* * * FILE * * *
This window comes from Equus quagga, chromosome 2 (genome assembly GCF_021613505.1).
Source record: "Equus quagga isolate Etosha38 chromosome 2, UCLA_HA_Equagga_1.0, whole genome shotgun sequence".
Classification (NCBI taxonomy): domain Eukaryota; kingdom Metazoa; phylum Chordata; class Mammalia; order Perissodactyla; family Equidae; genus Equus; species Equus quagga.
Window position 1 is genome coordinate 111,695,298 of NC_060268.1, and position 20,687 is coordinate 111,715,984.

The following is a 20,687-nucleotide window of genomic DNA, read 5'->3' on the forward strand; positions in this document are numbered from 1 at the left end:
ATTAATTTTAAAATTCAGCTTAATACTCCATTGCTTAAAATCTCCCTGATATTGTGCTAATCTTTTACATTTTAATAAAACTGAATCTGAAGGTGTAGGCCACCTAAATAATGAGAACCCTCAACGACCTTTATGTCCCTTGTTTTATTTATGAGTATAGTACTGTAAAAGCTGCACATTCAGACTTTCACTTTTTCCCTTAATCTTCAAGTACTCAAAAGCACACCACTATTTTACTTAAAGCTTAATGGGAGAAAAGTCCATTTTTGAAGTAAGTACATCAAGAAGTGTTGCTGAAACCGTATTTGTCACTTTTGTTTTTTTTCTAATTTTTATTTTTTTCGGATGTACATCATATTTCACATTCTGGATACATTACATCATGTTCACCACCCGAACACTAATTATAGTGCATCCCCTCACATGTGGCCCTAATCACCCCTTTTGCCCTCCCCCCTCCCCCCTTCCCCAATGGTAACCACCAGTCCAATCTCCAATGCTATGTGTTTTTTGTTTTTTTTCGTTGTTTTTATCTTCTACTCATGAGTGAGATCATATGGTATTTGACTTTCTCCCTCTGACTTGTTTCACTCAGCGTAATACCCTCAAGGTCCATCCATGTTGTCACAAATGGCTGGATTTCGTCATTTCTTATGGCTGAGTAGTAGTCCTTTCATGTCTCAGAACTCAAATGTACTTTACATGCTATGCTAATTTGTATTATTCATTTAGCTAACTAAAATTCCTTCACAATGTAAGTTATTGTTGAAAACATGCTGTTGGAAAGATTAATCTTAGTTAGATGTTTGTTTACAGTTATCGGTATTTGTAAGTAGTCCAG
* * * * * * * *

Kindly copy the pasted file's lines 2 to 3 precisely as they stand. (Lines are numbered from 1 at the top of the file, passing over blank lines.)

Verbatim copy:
Source record: "Equus quagga isolate Etosha38 chromosome 2, UCLA_HA_Equagga_1.0, whole genome shotgun sequence".
Classification (NCBI taxonomy): domain Eukaryota; kingdom Metazoa; phylum Chordata; class Mammalia; order Perissodactyla; family Equidae; genus Equus; species Equus quagga.